EDITORIAL: Counting on Congress for an Oil Change
By Jacqueline Savitz, Oceana
May 3, 2011 (Mclatchy-Tribune News Service.) Maybe the IRS should rename its 1040 Form the WD-40. After all, after millions of Americans dutifully paid their taxes this year, a hefty chunk of their hard-earned pay went to grease the palms of some of the world's richest oil companies.
But these companies are already well lubricated. Despite profits that surged to nearly $80 billion in 2010, Big Oil will pocket nearly $5 billion in taxpayer handouts this year - even as gas prices soar and our national debt deepens.
One year after the Deepwater Horizon oil disaster in the Gulf of Mexico, it's time to ask:
Should we keep shoveling so much tax money to companies that need it so little - and seem to care even less about the long-term health of America's economy and environment?
Not surprisingly, in poll after poll, the American people are saying: "No!" A February NBC/Wall Street Journal survey, found that a whopping majority of Americans - 74 percent - support eliminating long-standing oil industry tax credits worth tens of billions of dollars. President Barack Obama has proposed a change designed to keep the engine of innovation humming. He's asked Congress to dispose of some grubby subsidies that have rewarded Big Oil for bad behavior. And he wants to replace them with more effective incentives for saving energy and shifting to cleaner, greener and safer energy choices.
It's a sensible plan for leveling a playing field too long tilted in Big Oil's favor. It recognizes that we can't just pump our way out of our energy problem. And it would provide the innovative entrepreneurs who are creating tomorrow's energy sources with the same kind of help the nascent oil industry got more than a century ago â€“ but no longer needs.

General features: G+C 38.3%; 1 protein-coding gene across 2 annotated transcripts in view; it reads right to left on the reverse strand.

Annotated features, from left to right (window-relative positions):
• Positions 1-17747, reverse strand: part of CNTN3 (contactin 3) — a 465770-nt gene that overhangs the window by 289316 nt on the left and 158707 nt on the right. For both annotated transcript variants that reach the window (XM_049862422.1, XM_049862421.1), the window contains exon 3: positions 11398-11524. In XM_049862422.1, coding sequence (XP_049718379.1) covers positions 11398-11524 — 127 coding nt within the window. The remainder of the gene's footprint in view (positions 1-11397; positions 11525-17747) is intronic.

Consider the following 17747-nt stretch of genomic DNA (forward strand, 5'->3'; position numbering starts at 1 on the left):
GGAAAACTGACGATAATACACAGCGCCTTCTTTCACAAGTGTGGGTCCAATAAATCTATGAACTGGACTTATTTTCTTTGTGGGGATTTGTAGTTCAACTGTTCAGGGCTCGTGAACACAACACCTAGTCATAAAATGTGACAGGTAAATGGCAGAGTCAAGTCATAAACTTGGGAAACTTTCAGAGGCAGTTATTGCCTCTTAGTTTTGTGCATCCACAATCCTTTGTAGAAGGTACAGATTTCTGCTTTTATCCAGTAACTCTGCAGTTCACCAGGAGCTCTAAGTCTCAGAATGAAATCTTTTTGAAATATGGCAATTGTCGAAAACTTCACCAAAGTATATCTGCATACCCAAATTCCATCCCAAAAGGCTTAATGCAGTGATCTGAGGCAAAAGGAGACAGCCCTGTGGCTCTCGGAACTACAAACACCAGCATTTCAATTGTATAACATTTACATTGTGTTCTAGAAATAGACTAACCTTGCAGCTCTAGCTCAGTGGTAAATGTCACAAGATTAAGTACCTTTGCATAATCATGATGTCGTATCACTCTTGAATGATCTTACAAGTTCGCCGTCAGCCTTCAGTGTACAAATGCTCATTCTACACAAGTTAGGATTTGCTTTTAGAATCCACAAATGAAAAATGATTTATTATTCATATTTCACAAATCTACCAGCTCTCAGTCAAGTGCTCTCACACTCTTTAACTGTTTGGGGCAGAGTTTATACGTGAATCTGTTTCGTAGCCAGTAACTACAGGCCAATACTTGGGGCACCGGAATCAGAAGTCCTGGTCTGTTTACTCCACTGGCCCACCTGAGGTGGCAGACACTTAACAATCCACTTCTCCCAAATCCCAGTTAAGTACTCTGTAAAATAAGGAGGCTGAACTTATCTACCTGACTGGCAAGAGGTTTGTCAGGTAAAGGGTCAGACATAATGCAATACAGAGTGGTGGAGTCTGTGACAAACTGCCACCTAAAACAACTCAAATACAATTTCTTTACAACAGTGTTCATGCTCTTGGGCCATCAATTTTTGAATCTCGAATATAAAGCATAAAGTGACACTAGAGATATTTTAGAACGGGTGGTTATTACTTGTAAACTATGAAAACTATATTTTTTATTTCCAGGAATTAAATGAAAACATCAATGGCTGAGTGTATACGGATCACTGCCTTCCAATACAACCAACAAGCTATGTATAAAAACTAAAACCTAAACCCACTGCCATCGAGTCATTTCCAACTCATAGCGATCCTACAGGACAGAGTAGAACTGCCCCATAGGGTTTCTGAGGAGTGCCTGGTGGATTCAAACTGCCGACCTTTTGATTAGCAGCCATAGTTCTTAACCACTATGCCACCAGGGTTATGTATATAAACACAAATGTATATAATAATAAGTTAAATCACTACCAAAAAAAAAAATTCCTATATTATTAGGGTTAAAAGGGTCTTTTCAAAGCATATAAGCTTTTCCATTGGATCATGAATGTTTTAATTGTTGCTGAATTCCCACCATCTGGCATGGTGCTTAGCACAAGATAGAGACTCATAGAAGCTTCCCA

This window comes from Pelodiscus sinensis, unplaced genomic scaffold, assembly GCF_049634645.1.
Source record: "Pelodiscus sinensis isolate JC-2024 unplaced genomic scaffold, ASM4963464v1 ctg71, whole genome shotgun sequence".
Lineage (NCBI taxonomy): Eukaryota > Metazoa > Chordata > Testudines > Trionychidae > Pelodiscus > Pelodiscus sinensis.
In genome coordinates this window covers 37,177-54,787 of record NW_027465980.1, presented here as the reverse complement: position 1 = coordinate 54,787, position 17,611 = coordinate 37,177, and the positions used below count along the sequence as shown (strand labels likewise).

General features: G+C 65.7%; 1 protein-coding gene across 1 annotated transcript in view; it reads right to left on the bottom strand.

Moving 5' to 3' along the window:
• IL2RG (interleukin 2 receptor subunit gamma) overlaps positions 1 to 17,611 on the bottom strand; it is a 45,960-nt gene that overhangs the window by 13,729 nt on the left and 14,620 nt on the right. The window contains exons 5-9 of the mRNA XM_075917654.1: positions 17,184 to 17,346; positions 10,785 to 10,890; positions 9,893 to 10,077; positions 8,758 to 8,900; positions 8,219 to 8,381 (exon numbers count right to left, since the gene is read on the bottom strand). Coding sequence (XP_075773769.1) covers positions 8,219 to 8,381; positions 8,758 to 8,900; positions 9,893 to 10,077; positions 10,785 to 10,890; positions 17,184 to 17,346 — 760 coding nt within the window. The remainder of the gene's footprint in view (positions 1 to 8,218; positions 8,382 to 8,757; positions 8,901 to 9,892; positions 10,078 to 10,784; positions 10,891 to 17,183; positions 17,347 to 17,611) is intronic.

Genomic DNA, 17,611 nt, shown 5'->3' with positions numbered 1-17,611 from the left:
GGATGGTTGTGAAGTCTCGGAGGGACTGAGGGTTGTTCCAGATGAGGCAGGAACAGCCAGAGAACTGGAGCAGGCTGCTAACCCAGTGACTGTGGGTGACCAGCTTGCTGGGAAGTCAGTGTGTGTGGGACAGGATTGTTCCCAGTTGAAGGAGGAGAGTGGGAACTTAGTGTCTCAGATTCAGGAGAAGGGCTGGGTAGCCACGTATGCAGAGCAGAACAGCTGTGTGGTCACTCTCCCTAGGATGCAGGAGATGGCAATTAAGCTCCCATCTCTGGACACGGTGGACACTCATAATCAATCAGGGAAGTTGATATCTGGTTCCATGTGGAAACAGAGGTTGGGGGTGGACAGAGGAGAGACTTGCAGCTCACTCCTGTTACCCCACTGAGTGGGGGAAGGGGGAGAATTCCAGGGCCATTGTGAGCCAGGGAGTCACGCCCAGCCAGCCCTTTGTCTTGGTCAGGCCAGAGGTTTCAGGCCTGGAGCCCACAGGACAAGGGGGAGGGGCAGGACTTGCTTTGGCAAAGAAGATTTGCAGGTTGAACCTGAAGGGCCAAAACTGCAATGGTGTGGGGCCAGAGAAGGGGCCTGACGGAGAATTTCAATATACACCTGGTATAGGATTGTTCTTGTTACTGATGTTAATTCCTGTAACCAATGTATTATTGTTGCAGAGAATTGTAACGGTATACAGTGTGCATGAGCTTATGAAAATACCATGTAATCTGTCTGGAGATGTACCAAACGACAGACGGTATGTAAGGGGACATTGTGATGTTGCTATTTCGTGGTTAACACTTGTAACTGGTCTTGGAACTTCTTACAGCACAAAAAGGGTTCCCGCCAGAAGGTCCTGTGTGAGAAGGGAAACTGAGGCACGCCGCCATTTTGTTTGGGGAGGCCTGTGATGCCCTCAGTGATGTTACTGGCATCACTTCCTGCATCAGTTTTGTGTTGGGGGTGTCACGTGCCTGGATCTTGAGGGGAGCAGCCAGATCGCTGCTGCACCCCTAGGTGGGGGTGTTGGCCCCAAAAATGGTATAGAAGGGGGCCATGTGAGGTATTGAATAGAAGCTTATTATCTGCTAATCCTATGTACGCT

The plan is also a welcome sign that, in the wake of the Deepwater Horizon disaster, we are recognizing the true costs of dirty energy. We don't pay just once for that gallon of gas or quart of oil, for instance. We pay at least three times: Once at the station; again on Tax Day to cover the subsidies; and then again every time taxpayers have to help clean up the environmental and economic mess created by a leaking pipeline, smashed supertanker or burning offshore rig. It's one thing to mourn the lost lives, oiled birds, fouled beaches and fishing grounds created by these catastrophes. It's quite another, however, to realize that billions of our tax dollars contributed to these disasters by cushioning these companies from the true costs of their mismanagement.
So what's the problem? Apparently, the WD-40 has made its way to Congress, and the well-lubricated process has so far ensured that oil industry subsidies continue to slip through the legislative process.
At Oceana, we're calling on Congress to end this expensive, self-destructive coddling. Oil and gas companies have already received at least $190 billion in subsidies since 1968, according to a recent analysis by Congressional staff. That could grow by an additional $36.5 billion over the next decade, if our laws aren't changed. And that doesn't count an additional $2 billion to $3 billion in royalties per year that companies aren't currently paying on the oil pumped out of certain federal leases offshore, due to sloppy lawmaking and political gridlock. A private company would never give that oil away for free. Why should we, the people?
In these lean times, we can't afford to waste more money on further enriching the oil behemoths. Think of the alternatives. We could pay down our debt. Help our kids become the next Thomas Edison or Bill Gates. Enable today's small offshore wind and "smart power" firms to become tomorrow's Google - or even tomorrow's BP â€“ creating good new jobs and big fortunes along the way.
Replacing oil won't happen overnight. But it won't happen at all unless we make smarter choices now about spending the public's money.
First, Congress should act now, as urged by President Obama, to end unnecessary handouts to Big Oil. Second, make sure the companies pay fair royalties on the crude they pump from public lands and waters. Finally, invest in people and companies that will create the next energy revolution - building everything from better offshore wind turbines to electric cars. It's time we started using our scarce tax dollars for the benefit of all Americans - and stopped handing them over to a handful of wealthy oil executives. Come on Congress, it's time for an oil change.
ABOUT THE WRITER
Jacqueline Savitz is senior climate and energy campaign director for Oceana, an ocean conservation group; website: www.oceana.org.